My parents and I came here from Guatemala on a 6 month tourist visa. I was 11 years old. Before we left, our family business went bankrupt. We had lost our home there, and my parents could not afford to pay for school. So with the money we got from selling all our furniture, my parents bought airplane tickets and we came to the U.S. because it was our last hope.
Within a year of my arrival, I was already in regular English classes and on the Honor Roll. My dad got a job in construction, my mom cleaned houses. Three nights a week, my parents, my 9 year old sister and I used to pick up the garbage at a factory. On weekends, we collected bottles to recycle. Almost from the beginning my parents paid taxes, and two years after we arrived here, they applied for legal residency. Believe it or not, our application is still pending. That means my parents and sister and I can still be deported even though we did everything we were supposed to do to try to become legal.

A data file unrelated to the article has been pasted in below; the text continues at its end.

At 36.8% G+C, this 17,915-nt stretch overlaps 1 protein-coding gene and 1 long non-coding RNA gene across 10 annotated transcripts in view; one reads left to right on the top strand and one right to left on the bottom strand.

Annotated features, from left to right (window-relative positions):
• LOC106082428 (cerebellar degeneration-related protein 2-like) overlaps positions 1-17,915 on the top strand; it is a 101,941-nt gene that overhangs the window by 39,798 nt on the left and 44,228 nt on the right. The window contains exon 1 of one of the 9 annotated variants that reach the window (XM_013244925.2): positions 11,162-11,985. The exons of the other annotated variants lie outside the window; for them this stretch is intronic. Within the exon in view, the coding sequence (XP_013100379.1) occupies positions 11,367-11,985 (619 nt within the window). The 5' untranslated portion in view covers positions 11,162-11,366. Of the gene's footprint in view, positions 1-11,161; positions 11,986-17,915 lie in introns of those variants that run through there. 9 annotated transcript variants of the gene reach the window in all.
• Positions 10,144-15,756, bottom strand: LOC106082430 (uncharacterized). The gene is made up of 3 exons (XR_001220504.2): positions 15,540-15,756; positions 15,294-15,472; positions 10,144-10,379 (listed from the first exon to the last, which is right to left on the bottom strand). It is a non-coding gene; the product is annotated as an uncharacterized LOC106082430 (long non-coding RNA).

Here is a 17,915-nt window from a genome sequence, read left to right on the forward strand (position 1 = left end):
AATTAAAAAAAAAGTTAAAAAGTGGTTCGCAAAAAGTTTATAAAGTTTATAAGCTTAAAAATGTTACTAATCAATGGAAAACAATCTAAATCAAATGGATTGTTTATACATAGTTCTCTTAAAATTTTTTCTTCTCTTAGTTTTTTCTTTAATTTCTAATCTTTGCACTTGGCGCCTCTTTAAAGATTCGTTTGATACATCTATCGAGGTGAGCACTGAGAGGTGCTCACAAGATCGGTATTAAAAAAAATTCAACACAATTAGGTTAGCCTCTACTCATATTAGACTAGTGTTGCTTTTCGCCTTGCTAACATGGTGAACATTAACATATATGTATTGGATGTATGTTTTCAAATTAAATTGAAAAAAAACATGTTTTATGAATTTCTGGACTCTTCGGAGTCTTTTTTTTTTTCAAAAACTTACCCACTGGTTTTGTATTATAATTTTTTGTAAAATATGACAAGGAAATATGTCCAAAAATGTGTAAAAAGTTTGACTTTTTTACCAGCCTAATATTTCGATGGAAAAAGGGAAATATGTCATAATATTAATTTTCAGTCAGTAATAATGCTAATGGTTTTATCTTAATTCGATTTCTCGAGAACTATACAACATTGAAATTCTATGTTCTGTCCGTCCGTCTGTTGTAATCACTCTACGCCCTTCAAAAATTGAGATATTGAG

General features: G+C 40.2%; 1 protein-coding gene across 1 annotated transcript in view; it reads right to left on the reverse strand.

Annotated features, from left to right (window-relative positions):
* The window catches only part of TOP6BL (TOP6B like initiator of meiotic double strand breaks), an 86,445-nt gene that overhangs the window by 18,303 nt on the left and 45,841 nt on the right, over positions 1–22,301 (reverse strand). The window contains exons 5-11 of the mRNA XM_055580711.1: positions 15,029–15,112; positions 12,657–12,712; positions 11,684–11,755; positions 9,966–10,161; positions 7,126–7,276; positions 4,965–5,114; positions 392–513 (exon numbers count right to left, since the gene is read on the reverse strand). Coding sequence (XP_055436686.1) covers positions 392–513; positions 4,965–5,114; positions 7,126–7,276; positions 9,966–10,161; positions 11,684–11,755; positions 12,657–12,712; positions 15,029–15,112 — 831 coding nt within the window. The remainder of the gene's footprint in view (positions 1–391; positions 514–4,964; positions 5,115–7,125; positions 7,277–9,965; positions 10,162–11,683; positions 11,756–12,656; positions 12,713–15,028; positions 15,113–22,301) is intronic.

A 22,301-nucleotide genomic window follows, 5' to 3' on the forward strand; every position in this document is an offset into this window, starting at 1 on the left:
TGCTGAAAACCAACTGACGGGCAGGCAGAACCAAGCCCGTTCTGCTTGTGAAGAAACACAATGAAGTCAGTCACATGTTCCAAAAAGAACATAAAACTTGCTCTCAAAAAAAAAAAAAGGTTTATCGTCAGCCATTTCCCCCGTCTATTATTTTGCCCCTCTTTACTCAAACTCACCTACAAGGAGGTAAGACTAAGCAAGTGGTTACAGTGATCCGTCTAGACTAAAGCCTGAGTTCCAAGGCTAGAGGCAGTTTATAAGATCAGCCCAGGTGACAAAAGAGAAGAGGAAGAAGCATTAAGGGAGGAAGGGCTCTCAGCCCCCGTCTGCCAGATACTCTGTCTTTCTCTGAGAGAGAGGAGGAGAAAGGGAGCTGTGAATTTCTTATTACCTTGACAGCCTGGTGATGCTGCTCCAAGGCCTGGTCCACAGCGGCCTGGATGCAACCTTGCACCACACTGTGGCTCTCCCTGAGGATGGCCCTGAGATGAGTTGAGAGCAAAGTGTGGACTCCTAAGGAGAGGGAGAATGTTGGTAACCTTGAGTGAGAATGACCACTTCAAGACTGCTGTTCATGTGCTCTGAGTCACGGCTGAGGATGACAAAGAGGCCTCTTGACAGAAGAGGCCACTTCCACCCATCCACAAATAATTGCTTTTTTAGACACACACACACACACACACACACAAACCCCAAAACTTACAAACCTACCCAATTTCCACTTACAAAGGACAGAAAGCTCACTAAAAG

I ended up graduating 5th in my high school class and have since graduated college and I hope to become a lawyer. But because I am undocumented, I could never get a license to practice law and that puts me in a state of limbo. I've grown up here and I feel American - I just lack the piece of paper that validates it.
"Carlos" is a young man who arrived in the United States without speaking english over 10 years ago, and recently graduated college. He aspires to become a lawyer.
His future and the future of thousands of other students who have grown up in the U.S. depends on the Development Relief and Education for Alien Minors Act (DREAM Act) now pending in Congress. For more information visit the website, www.dontjustdreamact.com.